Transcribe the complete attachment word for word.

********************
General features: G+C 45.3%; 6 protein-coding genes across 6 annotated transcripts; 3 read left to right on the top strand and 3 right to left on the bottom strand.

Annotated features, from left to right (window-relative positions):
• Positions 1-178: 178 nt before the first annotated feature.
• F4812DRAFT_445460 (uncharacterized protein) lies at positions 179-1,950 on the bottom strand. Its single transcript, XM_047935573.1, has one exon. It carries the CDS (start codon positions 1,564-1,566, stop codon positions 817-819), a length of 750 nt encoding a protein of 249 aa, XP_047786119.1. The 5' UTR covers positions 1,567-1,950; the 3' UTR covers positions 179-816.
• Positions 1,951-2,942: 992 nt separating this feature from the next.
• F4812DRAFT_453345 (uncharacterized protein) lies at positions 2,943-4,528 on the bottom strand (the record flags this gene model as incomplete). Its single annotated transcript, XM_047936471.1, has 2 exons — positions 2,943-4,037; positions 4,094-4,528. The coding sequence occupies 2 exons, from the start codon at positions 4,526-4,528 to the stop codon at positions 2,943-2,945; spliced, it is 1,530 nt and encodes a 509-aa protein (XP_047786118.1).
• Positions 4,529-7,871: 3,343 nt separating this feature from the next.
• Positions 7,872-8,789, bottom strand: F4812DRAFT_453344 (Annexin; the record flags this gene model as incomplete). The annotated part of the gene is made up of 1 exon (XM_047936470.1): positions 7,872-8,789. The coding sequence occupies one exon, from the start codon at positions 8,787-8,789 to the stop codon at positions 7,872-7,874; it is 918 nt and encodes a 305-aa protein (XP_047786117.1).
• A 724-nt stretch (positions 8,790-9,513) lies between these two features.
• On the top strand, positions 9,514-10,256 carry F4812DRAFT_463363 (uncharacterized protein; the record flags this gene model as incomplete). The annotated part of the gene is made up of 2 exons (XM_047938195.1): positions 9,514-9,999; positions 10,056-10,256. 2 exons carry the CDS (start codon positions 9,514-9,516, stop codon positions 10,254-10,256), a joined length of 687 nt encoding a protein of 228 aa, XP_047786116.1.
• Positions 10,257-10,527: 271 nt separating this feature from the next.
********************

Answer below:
General features: G+C 45.3%; 6 protein-coding genes across 6 annotated transcripts; 3 read left to right on the top strand and 3 right to left on the bottom strand.

Annotated features, from left to right (window-relative positions):
• Positions 1-178: 178 nt before the first annotated feature.
• F4812DRAFT_445460 (uncharacterized protein) lies at positions 179-1,950 on the bottom strand. Its single transcript, XM_047935573.1, has one exon. It carries the CDS (start codon positions 1,564-1,566, stop codon positions 817-819), a length of 750 nt encoding a protein of 249 aa, XP_047786119.1. The 5' UTR covers positions 1,567-1,950; the 3' UTR covers positions 179-816.
• Positions 1,951-2,942: 992 nt separating this feature from the next.
• F4812DRAFT_453345 (uncharacterized protein) lies at positions 2,943-4,528 on the bottom strand (the record flags this gene model as incomplete). Its single annotated transcript, XM_047936471.1, has 2 exons — positions 2,943-4,037; positions 4,094-4,528. The coding sequence occupies 2 exons, from the start codon at positions 4,526-4,528 to the stop codon at positions 2,943-2,945; spliced, it is 1,530 nt and encodes a 509-aa protein (XP_047786118.1).
• Positions 4,529-7,871: 3,343 nt separating this feature from the next.
• Positions 7,872-8,789, bottom strand: F4812DRAFT_453344 (Annexin; the record flags this gene model as incomplete). The annotated part of the gene is made up of 1 exon (XM_047936470.1): positions 7,872-8,789. The coding sequence occupies one exon, from the start codon at positions 8,787-8,789 to the stop codon at positions 7,872-7,874; it is 918 nt and encodes a 305-aa protein (XP_047786117.1).
• A 724-nt stretch (positions 8,790-9,513) lies between these two features.
• On the top strand, positions 9,514-10,256 carry F4812DRAFT_463363 (uncharacterized protein; the record flags this gene model as incomplete). The annotated part of the gene is made up of 2 exons (XM_047938195.1): positions 9,514-9,999; positions 10,056-10,256. 2 exons carry the CDS (start codon positions 9,514-9,516, stop codon positions 10,254-10,256), a joined length of 687 nt encoding a protein of 228 aa, XP_047786116.1.
• Positions 10,257-10,527: 271 nt separating this feature from the next.